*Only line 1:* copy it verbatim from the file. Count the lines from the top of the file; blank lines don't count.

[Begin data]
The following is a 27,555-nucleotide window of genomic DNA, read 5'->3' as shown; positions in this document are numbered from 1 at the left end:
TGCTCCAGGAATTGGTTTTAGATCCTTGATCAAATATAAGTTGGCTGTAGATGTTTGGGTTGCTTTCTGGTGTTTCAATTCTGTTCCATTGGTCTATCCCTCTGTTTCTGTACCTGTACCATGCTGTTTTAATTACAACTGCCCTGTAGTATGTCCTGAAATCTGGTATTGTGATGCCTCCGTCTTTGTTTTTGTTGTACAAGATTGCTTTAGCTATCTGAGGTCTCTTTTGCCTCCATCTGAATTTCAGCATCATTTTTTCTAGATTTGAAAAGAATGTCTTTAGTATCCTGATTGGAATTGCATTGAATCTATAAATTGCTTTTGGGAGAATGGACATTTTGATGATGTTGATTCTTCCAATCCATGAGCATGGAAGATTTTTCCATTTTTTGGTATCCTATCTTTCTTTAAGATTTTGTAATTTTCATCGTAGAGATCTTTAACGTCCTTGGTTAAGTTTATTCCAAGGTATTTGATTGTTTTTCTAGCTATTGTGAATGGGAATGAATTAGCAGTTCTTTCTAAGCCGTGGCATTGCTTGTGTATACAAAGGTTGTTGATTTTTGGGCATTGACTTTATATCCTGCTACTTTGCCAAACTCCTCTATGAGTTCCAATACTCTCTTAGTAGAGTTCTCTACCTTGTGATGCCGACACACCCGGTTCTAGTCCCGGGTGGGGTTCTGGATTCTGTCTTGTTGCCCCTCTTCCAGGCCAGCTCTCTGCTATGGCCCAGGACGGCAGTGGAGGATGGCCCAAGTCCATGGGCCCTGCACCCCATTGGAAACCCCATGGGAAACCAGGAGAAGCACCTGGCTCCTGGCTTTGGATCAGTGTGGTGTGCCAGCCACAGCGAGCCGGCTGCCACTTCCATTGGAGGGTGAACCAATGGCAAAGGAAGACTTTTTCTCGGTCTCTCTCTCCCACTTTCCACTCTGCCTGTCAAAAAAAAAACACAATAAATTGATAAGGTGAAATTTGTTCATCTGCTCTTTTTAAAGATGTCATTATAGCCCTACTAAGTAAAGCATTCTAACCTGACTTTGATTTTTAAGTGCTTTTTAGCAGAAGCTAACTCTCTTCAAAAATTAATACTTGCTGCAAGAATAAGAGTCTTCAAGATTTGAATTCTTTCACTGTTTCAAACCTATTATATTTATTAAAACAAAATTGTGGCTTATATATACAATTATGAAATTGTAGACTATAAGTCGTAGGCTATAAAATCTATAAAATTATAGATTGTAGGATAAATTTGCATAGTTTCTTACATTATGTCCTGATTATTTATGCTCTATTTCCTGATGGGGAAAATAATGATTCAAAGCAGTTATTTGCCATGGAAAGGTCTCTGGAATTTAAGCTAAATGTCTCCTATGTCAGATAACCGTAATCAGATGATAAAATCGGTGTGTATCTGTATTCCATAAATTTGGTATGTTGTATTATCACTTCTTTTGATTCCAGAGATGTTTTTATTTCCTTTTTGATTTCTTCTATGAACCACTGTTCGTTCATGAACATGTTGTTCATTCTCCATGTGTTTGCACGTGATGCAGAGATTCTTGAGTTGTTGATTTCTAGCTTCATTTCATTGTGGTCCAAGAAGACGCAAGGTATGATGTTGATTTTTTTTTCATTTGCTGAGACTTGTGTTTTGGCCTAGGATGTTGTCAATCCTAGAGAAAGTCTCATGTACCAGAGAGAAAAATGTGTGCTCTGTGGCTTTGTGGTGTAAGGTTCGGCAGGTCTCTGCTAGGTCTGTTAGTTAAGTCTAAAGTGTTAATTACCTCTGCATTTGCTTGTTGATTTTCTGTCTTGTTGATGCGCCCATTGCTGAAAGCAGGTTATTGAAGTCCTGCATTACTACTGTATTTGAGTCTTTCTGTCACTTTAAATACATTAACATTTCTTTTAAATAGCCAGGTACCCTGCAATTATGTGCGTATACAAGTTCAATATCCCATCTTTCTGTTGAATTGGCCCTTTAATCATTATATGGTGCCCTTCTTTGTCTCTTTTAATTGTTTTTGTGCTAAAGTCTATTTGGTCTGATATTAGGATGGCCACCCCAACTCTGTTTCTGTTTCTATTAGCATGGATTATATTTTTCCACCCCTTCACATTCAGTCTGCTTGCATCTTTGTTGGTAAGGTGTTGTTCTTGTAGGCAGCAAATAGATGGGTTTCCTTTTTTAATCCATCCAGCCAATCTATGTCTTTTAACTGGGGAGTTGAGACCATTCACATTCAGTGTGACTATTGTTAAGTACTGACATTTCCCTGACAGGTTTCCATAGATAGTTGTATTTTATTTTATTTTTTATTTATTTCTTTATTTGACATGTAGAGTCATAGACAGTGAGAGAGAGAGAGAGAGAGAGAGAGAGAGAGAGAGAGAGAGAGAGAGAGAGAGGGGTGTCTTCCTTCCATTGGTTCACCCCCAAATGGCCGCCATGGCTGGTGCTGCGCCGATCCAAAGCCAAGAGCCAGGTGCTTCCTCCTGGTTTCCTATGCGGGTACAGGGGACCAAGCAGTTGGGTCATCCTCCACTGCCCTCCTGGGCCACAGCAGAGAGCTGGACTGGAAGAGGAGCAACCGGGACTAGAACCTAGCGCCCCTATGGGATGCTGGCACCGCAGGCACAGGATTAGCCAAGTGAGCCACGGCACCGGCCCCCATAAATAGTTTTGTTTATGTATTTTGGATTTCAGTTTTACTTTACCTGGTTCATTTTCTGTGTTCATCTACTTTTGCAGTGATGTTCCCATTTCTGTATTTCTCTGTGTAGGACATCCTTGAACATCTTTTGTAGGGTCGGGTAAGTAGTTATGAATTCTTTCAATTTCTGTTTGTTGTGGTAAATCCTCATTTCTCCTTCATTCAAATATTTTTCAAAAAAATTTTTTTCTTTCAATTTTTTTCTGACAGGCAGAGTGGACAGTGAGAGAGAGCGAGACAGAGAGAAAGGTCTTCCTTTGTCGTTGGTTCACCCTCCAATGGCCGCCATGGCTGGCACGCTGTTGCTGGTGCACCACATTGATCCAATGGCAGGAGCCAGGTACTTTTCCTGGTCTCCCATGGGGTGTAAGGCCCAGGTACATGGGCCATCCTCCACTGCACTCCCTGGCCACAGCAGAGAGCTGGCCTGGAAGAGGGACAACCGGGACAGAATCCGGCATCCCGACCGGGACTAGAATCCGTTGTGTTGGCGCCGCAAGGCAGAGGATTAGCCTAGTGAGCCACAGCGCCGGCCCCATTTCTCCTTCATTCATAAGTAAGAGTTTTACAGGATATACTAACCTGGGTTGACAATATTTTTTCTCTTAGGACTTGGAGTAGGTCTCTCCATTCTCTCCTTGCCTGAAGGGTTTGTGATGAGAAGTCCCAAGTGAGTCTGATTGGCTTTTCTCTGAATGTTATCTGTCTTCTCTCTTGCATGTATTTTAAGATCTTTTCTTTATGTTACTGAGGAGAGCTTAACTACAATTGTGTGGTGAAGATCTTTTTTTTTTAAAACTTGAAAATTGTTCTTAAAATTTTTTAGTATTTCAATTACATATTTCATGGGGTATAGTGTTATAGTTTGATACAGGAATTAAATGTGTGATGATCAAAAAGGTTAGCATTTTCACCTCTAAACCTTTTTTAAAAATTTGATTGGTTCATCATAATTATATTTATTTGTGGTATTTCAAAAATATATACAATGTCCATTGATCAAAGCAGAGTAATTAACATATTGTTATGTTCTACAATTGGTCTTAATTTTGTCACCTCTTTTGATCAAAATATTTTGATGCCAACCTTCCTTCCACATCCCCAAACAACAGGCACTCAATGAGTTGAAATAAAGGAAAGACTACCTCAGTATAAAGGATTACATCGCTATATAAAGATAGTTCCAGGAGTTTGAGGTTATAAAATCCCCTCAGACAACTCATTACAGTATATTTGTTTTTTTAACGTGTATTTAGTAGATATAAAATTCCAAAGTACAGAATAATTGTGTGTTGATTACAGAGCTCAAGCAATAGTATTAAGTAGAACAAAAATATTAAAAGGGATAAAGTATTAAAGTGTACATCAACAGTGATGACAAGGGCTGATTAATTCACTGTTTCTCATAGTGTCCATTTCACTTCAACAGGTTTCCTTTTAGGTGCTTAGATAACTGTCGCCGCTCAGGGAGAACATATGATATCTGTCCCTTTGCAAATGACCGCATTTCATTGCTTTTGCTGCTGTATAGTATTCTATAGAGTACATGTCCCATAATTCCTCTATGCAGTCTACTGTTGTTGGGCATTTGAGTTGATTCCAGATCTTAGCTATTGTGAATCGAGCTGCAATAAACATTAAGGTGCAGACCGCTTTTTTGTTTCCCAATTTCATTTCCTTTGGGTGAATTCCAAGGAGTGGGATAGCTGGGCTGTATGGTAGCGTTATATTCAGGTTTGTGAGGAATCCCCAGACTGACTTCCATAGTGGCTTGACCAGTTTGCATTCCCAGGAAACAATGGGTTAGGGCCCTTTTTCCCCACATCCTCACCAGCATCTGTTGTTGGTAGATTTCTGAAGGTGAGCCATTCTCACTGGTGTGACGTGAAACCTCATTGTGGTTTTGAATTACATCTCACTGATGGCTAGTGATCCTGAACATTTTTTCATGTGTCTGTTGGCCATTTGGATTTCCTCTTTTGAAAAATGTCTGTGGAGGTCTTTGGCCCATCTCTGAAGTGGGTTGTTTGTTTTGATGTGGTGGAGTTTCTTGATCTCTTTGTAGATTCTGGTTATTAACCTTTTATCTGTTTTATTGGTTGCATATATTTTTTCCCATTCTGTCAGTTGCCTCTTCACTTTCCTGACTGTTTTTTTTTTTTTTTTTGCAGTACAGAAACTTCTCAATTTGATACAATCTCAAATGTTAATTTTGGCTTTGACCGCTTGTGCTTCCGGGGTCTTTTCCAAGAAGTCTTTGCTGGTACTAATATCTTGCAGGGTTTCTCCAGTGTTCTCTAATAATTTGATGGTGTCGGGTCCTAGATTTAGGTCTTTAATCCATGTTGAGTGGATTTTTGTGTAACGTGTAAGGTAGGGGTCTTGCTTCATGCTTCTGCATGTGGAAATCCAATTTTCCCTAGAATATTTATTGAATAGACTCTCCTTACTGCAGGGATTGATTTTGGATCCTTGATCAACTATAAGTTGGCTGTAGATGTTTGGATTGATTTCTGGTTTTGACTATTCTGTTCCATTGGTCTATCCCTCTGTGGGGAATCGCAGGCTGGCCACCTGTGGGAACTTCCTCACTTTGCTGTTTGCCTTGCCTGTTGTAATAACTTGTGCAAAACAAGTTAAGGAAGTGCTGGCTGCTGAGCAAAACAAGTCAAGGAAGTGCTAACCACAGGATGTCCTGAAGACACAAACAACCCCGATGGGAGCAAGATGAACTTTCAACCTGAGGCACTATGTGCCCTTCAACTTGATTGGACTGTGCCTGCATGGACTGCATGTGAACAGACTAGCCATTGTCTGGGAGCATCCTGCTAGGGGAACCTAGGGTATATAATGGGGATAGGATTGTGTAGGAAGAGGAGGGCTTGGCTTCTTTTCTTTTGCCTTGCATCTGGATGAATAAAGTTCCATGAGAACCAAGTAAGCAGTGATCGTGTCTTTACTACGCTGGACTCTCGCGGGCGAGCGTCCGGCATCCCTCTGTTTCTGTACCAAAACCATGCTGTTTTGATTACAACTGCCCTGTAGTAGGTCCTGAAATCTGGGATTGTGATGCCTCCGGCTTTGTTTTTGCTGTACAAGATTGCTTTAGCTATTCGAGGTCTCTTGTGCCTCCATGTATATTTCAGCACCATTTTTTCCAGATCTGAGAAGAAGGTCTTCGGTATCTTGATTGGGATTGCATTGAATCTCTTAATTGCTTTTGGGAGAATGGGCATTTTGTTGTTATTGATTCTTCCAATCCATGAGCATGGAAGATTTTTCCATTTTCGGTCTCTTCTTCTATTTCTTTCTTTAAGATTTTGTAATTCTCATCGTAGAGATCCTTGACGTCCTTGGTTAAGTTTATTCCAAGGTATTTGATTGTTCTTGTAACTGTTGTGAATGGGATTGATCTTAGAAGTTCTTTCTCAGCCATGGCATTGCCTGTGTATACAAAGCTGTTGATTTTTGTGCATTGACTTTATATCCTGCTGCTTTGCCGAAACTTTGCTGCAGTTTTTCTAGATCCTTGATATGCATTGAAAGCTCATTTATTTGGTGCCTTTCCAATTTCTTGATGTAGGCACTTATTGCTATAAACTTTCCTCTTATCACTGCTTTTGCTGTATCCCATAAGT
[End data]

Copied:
The following is a 27,555-nucleotide window of genomic DNA, read 5'->3' as shown; positions in this document are numbered from 1 at the left end: